Party Poker Steps Sit N Go Strategy – Part #4

How To Adjust Your Sit N Go Strategy For Party Poker Step 6 Tournaments.

Reaching step 6 can be an exhilarating, yet slightly daunting experience. This will often be the biggest single buy-in played, with some serious cash up for grabs. This article will prepare you for Step 6 by introducing some changes in strategy brought about by ICM and dollar-equity models. While this is based on the Party Poker Steps, the logic and thought processes can be easily adapted to Steps Sit N Go Tournaments at other sites with novel payout structures including PokerStars and Poker-Room. Before we start, here are links to the other articles in our Party-Specific Steps series:

  1. Party Steps #1 – Steps Strategy Guide – Overview
  2. Party Steps #2 – Steps Strategy Guide – Adjustments in SNG Strategy
  3. Party Steps #3 – Steps Strategy Guide – Buying Into The Later Stages

Here we look in detail at the bubble of Step 6, and ask what adjustments to make compared with a standard Sit N Go in terms of both ICM and adapting to your opponents.

The first thing to analyze is the different prize pool structure. Of the 10 players who start 5 will get paid in the following format.

  • 1st - $2000 (42%)
  • 2nd - $1000 (22%)
  • 3rd - $700 (14%)
  • 4th - $500 (11%)
  • 5th - $500 (11%)

It should be clear already that this is vastly different from a standard Sit N Go, the bubble will start with 6 players and opponents will usually be tightening up before this. The following analysis will focus on ‘prize pool equity’ decision making – for those not familiar with this our Introduction To ICM article (and others in that series) will point you in the right direction.

At the 6-player bubble with equal stacks, each persons prize pool equity ($ equity) is as follows: Your 3333 chips are worth $783 (all else being equal).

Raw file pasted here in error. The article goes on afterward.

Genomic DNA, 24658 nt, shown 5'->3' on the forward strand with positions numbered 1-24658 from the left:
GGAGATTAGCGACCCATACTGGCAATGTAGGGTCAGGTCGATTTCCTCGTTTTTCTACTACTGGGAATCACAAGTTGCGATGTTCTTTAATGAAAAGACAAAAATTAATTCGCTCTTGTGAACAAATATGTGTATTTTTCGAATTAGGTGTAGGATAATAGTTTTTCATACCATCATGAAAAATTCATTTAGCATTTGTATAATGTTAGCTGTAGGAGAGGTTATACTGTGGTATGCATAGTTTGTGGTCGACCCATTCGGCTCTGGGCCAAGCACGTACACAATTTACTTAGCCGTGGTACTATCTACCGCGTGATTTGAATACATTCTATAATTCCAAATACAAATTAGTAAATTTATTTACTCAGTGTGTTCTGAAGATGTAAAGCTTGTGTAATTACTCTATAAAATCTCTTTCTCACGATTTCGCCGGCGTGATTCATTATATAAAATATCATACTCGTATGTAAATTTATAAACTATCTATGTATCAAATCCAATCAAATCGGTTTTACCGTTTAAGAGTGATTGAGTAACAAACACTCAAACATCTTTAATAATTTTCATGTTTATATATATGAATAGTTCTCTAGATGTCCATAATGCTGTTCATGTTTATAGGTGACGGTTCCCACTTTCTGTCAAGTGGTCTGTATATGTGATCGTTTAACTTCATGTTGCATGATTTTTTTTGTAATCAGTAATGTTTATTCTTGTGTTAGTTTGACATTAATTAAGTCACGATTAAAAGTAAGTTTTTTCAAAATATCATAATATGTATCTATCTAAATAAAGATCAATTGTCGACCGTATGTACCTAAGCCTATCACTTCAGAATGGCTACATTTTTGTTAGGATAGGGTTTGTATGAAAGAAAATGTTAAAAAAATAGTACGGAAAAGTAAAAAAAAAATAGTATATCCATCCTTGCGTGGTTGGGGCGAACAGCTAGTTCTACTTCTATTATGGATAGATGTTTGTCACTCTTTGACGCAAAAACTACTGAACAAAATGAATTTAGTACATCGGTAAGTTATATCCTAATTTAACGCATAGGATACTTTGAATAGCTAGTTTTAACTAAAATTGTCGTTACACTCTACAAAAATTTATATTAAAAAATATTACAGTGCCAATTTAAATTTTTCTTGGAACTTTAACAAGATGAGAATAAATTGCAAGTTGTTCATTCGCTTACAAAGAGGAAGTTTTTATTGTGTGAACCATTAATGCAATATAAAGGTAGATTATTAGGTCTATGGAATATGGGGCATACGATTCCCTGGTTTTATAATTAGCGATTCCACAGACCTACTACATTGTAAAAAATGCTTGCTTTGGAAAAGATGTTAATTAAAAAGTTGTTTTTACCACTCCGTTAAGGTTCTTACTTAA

This means that in an all-in confrontation at the bubble of a step 6 tournament you are risking $738 (since 6th gets nothing). Next we need to work out what your gain would look like. Here is how the prize pool distribution would look with you having doubled up and one opponent being eliminated.

You: 6666 Chips - $equity = $1169

Opponents 1 to 4 – 3333 Chips - $equity = $882.6

Two points here which should not surprise those familiar with ICM. Your $equity has not doubled, and the equity of the players not in the hand have increased – after all, they are now guaranteed the $500 payout and have a shot at the higher paying places.

Your own equity has increased from $783 to $1169, an improvement of $386. This means that during the all-in confrontation you risked $783 to win $386 more. In effect your reward is less than half of your risk – you are laying odds against yourself of a little over 2/1.

The question is how should this affect your play?

Mathematically speaking you can consider calling an all-in bet from an opponent on the bubble of a step 6 tournament only when you believe your hand is better than a 2/1 favorite against your opponent’s range. You are not going to have a hand strong enough very often – even against the loosest opponents.

Conversely, your opponents should not be able to call you without also being a 2/1 favorite. Be careful here, if an opponent makes a ‘bad call’ because they do not understand the details of $ev and how this affects decision making then you only have yourself to blame.

The way to approach this is by first defining your opponent’s calling range, then assessing the likelihood of them holding a hand that can call – and then finally comparing the chances of your own hand in a showdown. This sounds complex but is actually second nature to experienced Sit N Go players, an example will illustrate (assuming you are considering a push from the small blind to keep things simple):

  • You feel that your opponent will call with the top 10% of hands.
  • Thus 90% of the time you win the blinds
  • 10% of the time you are called and expect to win 35% of the time (based on a comparison of your hand against the top 10% in an odds calculator)

This may sound like hard work! Fortunately there are tools that will do this for you (check our review of SNG Wiz for more on this). The basic message is simple enough, do not assume your opponents in a step #6 will call you ‘correctly’, instead make an estimate of their calling range and work backwards from there, remembering that you need to win twice as often as you lose to make a situation +$ev.

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